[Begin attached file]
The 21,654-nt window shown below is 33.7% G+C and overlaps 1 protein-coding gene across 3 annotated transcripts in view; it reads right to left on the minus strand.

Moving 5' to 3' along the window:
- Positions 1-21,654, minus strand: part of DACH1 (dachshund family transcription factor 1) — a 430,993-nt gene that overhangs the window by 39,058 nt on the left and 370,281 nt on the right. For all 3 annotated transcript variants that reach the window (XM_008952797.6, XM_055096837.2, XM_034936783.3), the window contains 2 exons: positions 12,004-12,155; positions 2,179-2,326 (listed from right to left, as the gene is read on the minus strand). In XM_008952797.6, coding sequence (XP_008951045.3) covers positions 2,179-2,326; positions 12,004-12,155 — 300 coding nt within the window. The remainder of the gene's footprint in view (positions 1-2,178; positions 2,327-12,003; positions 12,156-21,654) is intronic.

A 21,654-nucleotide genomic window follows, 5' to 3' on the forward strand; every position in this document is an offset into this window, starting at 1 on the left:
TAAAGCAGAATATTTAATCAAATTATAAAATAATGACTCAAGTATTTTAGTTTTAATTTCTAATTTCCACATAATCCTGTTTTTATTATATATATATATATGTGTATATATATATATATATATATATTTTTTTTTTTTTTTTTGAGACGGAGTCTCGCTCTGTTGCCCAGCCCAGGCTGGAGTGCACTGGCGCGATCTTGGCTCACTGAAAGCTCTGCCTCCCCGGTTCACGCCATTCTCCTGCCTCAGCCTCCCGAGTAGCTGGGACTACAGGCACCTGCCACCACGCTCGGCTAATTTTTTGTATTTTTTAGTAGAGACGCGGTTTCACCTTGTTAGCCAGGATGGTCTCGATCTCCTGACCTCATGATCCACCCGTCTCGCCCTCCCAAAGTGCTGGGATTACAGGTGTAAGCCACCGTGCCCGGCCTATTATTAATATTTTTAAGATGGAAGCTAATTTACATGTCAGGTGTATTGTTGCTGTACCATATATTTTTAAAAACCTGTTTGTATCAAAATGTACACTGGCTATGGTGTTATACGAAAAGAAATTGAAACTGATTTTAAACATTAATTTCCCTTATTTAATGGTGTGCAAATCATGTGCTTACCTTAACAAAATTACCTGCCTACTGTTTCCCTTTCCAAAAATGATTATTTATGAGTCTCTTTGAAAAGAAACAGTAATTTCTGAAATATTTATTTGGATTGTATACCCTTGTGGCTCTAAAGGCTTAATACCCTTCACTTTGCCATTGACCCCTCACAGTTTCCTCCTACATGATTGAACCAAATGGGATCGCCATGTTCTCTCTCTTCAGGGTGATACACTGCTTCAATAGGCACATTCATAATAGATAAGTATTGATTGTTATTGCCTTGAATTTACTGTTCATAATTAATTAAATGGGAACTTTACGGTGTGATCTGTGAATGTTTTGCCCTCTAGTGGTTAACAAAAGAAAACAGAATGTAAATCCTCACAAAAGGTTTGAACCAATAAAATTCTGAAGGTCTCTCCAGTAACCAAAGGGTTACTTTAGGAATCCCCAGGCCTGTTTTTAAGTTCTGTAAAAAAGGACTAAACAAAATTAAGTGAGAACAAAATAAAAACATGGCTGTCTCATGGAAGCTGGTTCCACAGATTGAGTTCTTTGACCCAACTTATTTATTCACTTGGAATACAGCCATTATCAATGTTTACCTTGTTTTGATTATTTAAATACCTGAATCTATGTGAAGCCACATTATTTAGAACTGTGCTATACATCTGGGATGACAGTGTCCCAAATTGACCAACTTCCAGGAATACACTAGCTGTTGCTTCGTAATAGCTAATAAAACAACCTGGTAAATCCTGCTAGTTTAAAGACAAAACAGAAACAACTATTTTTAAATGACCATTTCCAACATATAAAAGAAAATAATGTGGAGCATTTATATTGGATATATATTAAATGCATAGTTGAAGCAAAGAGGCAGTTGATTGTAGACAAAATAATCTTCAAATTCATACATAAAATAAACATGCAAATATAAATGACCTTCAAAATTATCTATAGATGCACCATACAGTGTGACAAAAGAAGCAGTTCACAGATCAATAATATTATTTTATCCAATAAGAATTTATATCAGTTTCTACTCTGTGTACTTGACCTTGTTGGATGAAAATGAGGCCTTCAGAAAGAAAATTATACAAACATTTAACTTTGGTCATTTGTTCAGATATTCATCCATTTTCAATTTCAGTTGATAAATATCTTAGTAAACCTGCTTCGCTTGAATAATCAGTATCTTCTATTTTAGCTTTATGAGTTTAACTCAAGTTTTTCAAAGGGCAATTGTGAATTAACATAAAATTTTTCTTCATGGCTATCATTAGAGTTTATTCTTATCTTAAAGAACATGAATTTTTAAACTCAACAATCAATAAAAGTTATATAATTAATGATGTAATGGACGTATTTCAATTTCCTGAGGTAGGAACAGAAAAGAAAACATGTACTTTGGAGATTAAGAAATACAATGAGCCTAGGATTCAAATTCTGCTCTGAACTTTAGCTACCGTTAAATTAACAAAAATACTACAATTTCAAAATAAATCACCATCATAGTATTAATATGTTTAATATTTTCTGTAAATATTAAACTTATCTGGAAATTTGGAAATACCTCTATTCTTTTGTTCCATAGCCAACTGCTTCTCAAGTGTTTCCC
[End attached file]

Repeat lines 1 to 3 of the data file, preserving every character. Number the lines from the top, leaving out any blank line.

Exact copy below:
The 21,654-nt window shown below is 33.7% G+C and overlaps 1 protein-coding gene across 3 annotated transcripts in view; it reads right to left on the minus strand.

Moving 5' to 3' along the window:
- Positions 1-21,654, minus strand: part of DACH1 (dachshund family transcription factor 1) — a 430,993-nt gene that overhangs the window by 39,058 nt on the left and 370,281 nt on the right. For all 3 annotated transcript variants that reach the window (XM_008952797.6, XM_055096837.2, XM_034936783.3), the window contains 2 exons: positions 12,004-12,155; positions 2,179-2,326 (listed from right to left, as the gene is read on the minus strand). In XM_008952797.6, coding sequence (XP_008951045.3) covers positions 2,179-2,326; positions 12,004-12,155 — 300 coding nt within the window. The remainder of the gene's footprint in view (positions 1-2,178; positions 2,327-12,003; positions 12,156-21,654) is intronic.